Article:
In Herrera v. Churchill McGee, LLC, 680 F.3d 539, 548–50 (6th Cir. 2012), the Sixth Circuit found it “somewhat of a close call” whether decisions of a state human rights commission were rendered “in a judicial capacity,” given the fact that (as in Part 15d proceedings) evidence was developed by an agency investigator and no hearing was held. The court ultimately concluded that the commission's decision was preclusive, but did so in part because the claimant “seemingly could have responded to any evidence submitted by or obtained from” respondent and could seek “[a]dministrative reconsideration and judicial review”—neither of which was the case here. Id. at 548–49. Under Herrera's standard, if allowing preclusion was a close call, this case would very likely be on the other side of the line.
The Part 15d proceedings resemble “what may be called executive procedure, that is, unilateral decision by an official on the basis of whatever information he deemed it appropriate to take into account. Parties did not have a right to present evidence or argument, and sometimes had no rights of participation at all.” Restatement (Second) of Judgments § 83, cmt. b. Administrative actions taken according to such procedures, which were more common in the past, were generally not accorded preclusive effect. See id. We think the same conclusion is appropriate here.
We therefore hold that a final agency decision by the USDA resolving a complaint under 7 C.F.R. Pt. 15d using the administrative procedures currently in effect does not result in claim preclusion. It may be that if the plaintiff prevails on the merits, a court will find that he has already received all the compensation he is entitled to from the Part 15d process, but the administrative proceeding does not operate as an automatic bar to suit.
B. Adequacy of ECOA pleadings in Johnson's complaint
The district court dismissed the ECOA claims against the USDA employees on the alternative ground that Johnson had not adequately pleaded that they were “creditors,” as defined by ECOA and applicable regulations. A “creditor” is defined in ECOA as “any person who regularly extends, renews, or continues credit; any person who regularly arranges for the extension, renewal, or continuation of credit; or any assignee of an original creditor who participates in the decision to extend, renew, or continue credit,” 15 U.S.C. § 1691a(e), and further defined by ECOA's implementing regulations to include “a person who, in the ordinary course of business, regularly participates in a credit decision, including setting the terms of the credit,” 12 C.F.R. 202.2(1).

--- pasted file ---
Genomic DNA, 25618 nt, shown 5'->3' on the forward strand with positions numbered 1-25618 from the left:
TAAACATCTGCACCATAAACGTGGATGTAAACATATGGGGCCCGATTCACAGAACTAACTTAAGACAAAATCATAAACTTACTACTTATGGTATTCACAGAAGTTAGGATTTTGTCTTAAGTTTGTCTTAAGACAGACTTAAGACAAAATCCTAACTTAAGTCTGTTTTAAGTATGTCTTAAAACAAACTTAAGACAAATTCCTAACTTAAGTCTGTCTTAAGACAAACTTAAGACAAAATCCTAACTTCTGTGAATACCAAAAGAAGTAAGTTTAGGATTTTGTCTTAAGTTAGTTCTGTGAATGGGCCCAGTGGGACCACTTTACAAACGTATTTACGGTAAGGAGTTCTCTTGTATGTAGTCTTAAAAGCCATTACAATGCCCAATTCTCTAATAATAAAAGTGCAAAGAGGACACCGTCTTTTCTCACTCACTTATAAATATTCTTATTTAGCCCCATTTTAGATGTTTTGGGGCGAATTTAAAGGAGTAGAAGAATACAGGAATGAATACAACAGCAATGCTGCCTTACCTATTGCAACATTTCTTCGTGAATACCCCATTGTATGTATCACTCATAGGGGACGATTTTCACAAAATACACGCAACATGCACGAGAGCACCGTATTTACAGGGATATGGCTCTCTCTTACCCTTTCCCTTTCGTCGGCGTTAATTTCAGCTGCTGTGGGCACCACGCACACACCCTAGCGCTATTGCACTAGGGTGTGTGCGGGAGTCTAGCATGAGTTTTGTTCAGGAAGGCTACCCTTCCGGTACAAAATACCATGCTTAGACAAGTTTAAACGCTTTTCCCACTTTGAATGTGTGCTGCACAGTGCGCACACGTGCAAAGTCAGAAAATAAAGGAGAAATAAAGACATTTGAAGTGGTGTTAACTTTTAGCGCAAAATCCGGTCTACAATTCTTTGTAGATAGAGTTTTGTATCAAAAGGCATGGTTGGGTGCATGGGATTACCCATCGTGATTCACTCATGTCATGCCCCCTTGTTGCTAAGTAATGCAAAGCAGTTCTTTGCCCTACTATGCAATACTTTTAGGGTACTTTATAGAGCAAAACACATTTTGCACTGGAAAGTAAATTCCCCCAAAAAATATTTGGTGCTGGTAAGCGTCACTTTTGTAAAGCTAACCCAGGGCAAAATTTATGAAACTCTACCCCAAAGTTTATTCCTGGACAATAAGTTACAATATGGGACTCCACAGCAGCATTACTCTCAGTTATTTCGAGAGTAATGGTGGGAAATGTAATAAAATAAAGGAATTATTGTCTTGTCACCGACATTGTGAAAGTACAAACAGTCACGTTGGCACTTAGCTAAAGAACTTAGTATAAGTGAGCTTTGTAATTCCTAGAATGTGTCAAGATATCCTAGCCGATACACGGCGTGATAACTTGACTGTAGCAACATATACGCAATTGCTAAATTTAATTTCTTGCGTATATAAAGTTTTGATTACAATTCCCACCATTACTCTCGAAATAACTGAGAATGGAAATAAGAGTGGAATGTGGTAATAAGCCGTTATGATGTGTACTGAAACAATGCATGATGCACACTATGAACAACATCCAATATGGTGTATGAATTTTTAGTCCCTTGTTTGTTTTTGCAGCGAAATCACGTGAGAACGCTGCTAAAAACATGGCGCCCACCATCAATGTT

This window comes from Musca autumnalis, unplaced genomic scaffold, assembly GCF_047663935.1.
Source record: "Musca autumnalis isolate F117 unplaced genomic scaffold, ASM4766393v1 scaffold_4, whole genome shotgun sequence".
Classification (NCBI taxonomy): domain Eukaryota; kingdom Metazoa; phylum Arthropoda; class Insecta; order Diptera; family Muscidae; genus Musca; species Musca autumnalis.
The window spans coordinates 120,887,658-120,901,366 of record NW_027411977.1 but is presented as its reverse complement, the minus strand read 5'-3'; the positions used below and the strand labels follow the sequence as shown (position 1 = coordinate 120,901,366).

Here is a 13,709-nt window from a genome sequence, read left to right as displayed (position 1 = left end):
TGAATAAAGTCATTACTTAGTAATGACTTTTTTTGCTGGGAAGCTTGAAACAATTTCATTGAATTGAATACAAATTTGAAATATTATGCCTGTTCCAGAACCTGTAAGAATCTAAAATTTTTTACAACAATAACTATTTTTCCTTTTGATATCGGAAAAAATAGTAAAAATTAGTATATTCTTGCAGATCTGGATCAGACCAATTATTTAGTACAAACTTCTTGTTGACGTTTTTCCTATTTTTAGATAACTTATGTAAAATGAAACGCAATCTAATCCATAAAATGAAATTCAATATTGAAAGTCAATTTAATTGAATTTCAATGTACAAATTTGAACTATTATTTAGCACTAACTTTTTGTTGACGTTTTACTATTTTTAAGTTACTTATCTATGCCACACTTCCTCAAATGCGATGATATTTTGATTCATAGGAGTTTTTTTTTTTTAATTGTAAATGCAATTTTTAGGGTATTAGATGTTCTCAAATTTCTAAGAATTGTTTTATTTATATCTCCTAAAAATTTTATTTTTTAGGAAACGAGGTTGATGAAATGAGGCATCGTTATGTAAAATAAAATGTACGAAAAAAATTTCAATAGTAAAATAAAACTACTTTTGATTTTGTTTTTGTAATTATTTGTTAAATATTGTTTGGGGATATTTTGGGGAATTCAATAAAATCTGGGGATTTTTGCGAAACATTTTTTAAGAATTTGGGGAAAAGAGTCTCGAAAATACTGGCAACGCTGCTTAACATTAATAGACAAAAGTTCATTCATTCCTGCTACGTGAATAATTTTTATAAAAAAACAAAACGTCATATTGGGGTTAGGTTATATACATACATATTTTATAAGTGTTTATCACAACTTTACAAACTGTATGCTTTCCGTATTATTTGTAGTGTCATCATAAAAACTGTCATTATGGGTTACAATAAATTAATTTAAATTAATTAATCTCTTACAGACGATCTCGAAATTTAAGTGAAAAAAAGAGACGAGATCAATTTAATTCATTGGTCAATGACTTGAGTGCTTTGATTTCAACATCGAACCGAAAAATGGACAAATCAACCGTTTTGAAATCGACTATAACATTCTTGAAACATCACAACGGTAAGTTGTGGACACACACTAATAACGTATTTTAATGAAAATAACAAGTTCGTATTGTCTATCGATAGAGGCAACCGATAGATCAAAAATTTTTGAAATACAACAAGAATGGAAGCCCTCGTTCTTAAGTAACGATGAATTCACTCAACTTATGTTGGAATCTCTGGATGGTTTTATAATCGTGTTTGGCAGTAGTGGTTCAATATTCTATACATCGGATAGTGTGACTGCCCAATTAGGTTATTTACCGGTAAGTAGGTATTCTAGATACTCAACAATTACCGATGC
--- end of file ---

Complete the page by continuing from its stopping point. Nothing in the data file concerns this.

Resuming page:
We think it can fairly be inferred from their job titles that Gary Cochran, Hendra Woodfork, Shirley Moore, James G. Culpepper, III, Dennis L. Stephens, and Linda Baker meet the relevant definitions of “creditor.” See Miller, 688 F.3d at 933 n.4 (holding that in reviewing a motion to dismiss we draw all inferences in favor of the nonmovant). Each is a Farm Loan Manager, a Farm Loan Officer, or a Farm Loan Chief. It is plausible to suppose that individuals holding these positions will, in the ordinary course of business, regularly participate in a credit decision. We also think that it can be inferred that Linda Newkirk meets the applicable definitions, as she was the one to provide a letter denying Johnson's debt settlement applications. The fact that she denied this debt settlement application indicates that doing so was part of her job duties, making her “a person who, in the ordinary course of business, regularly participates in a credit decision.” 12 C.F.R. 202.2(1). We agree with the district court that the complaint does not contain sufficient allegations to state a plausible claim that Thomas Brown and M. Terry Johnson, both of whom are employed with the USDA's National Appeals Division, are creditors for ECOA purposes.
We therefore affirm the dismissal of the ECOA claims with respect to Thomas Brown and M. Terry Johnson, and reverse the dismissal of these claims with respect to the remaining defendants.
C. Conspiracy claims
Johnson's conspiracy claims under 42 U.S.C. § 1985(3) were properly dismissed. The conspiracy is alleged to have been between employees of the Department of Agriculture. As a result, it is barred under the intracorporate conspiracy doctrine, which shields agents of a single corporation and employees of a single government department acting within the scope of their employment from constituting a conspiracy under § 1985. Meyers v. Starke, 420 F.3d 738, 742 (8th Cir. 2005); see also Larson ex rel. Larson v. Miller, 76 F.3d 1446, 1456 n.6 (8th Cir. 1996).
D. Bivens claims
Johnson also brought claims for violations of his Fifth Amendment rights under the Bivens doctrine, which allows suits against federal employees for violating constitutional rights. See Bivens v. Six Unknown Named Agents of the Federal Bureau of Narcotics, 403 U.S. 388, 397, 91 S.Ct. 1999, 29 L.Ed.2d 619 (1971). The district court dismissed these claims, holding that any constitutional violation was of the sort that cannot be the subject of a Bivens suit because “the design of [the] Government program suggests that Congress has provided what it considers adequate remedial mechanisms for constitutional violations that may occur in the course of its administration.” Schweiker v. Chilicky, 487 U.S. 412, 423, 108 S.Ct. 2460, 101 L.Ed.2d 370 (1988).